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Association of Physical Activity on Memory and Executive Function: Population-Based National Sample of Older Adults

  • Emily Frith
  • Paul D. LoprinziEmail author
Original Research

Abstract

The objective of this study was to evaluate the relationship between physical activity and various components related to memory and executive function among older adults. Data from the 2011–2012 and 2013–2014 NHANES were used (N = 2241; 60+ years of age). The Global Physical Activity Questionnaire was utilized to assess recreational engagement in moderate- and vigorous-intensity physical activity. The memory and executive assessments included the CERAD (Consortium to Establish a Registry for Alzheimer’s Disease) Word Learning subset, the animal fluency test, and the digit symbol substitution test (DSST). Vigorous-intensity physical activity was positively associated with trial 1 of the CERAD Word List (β = 0.01; 95% CI, 0.003–0.02), the average of trials 1–3 for the CERAD Word List (β = 0.01; 95% CI, 0.0001–0.02), animal fluency task (β = 0.10; 95% CI, 0.05–0.15), and the DSST (β = 0.19; 95% CI, 0.08–0.29). Older individuals meeting vigorous-intensity physical activity guidelines had superior memory and executive function.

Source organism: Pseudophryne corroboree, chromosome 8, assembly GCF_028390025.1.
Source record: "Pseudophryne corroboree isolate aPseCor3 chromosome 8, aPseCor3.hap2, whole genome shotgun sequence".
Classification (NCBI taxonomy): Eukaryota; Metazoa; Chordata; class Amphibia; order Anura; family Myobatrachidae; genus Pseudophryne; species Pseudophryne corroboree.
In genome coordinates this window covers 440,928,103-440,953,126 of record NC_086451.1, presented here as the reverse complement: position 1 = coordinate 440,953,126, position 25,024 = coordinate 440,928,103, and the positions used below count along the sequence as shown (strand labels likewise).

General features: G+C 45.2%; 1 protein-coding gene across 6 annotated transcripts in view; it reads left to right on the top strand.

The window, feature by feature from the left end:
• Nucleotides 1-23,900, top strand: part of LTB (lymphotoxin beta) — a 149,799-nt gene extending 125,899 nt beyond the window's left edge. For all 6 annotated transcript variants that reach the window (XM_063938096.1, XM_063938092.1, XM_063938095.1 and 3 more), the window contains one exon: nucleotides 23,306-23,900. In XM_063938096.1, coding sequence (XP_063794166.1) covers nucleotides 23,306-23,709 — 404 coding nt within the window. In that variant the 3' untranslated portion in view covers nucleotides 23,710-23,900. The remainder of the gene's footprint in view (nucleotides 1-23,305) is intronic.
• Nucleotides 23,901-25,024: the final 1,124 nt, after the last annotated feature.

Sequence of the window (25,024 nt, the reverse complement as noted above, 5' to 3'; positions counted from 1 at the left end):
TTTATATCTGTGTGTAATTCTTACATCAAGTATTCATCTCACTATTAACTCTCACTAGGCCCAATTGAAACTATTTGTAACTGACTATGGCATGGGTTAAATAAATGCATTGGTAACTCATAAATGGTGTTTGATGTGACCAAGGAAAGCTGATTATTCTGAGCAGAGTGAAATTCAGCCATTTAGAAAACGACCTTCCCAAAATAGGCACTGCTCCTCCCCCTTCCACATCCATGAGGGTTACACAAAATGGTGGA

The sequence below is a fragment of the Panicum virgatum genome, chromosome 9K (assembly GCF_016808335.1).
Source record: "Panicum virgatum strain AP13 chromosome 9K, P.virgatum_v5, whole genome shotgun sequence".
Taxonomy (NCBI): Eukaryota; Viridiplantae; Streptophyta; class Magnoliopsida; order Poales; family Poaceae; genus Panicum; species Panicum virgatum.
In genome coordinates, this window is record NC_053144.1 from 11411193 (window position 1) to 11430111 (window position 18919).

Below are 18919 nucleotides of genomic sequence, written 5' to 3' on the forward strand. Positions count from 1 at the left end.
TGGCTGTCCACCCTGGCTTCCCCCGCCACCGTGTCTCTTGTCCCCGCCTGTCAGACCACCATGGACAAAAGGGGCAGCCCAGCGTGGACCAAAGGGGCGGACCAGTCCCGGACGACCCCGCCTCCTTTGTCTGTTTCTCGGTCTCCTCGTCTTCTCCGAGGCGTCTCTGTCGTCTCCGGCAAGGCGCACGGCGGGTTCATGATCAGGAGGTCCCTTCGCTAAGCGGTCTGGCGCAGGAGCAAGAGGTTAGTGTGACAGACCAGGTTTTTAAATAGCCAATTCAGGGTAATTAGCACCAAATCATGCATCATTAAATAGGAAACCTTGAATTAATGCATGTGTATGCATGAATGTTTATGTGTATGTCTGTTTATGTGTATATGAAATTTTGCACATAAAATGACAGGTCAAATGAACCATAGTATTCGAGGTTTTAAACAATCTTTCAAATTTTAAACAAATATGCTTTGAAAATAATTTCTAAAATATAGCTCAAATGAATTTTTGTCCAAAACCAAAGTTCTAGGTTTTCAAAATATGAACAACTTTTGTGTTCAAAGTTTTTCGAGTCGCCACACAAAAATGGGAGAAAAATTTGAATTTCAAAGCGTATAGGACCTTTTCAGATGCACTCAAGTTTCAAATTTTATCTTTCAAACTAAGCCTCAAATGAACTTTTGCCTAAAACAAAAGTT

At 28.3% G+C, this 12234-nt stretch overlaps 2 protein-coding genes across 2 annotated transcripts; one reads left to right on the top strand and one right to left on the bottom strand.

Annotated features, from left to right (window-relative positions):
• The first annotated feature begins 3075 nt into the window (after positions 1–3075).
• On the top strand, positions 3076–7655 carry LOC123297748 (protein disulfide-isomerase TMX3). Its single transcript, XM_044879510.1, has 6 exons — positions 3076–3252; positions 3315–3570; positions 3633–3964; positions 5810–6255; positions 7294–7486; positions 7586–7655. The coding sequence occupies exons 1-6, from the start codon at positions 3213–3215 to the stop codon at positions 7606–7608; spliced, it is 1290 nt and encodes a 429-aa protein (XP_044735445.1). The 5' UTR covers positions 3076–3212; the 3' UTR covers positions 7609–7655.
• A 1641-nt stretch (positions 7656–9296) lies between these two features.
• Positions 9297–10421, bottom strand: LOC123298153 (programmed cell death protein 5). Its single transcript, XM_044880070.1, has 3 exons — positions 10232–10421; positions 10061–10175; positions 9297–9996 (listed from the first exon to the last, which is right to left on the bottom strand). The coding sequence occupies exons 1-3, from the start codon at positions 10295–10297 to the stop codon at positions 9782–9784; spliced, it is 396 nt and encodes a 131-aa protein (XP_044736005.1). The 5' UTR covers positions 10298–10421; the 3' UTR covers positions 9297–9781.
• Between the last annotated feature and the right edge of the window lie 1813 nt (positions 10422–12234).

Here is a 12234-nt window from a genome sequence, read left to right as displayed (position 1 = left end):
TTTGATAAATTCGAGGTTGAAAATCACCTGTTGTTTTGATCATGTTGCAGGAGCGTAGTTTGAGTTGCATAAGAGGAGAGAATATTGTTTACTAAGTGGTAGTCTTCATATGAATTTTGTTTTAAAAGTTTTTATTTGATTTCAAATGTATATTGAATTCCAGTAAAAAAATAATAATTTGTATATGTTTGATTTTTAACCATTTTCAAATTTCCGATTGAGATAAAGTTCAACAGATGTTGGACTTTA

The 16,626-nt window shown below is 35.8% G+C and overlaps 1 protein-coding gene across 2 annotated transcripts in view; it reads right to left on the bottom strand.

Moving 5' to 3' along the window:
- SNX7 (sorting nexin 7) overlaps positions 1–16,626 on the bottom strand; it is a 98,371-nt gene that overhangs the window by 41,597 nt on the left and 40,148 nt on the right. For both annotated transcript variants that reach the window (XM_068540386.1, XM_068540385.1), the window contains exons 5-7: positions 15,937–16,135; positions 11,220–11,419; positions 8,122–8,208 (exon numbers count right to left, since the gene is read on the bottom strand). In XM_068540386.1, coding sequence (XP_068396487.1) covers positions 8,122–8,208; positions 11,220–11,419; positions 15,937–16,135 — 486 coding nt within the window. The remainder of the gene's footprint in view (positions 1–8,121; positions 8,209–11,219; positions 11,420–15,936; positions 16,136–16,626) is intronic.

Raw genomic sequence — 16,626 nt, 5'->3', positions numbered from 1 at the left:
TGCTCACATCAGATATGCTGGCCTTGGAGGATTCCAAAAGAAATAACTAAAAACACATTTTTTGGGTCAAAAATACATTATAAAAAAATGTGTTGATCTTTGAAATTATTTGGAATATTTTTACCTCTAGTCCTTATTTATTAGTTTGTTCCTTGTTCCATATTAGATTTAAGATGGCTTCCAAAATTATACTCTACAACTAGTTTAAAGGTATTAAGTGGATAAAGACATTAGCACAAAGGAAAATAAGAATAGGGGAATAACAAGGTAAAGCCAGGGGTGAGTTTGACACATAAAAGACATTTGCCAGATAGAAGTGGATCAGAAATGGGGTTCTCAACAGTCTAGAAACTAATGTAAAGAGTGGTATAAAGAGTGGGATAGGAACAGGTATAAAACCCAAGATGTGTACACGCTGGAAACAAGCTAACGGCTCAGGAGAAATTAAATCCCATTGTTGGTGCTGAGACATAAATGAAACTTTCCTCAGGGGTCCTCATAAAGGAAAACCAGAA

Keywords

Cognition Epidemiology Executive function Gerontology Health promotion Verbal fluency 

Notes

Compliance with Ethical Standards

Procedures were approved by the National Center for Health Statistics review board. Consent was obtained from all participants prior to data collection. Participant data from the 2011–2012 and 2013–2014 NHANES cycles were utilized, with participants derived from 1-year cohorts.

Conflict of Interest

The authors declare that they have no conflicts of interest.

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Authors and Affiliations

  1. 1.Exercise Psychology Laboratory, Physical Activity Epidemiology Laboratory, Department of Health, Exercise Science and Recreation Management, School of Applied SciencesThe University of MississippiOxfordUSA

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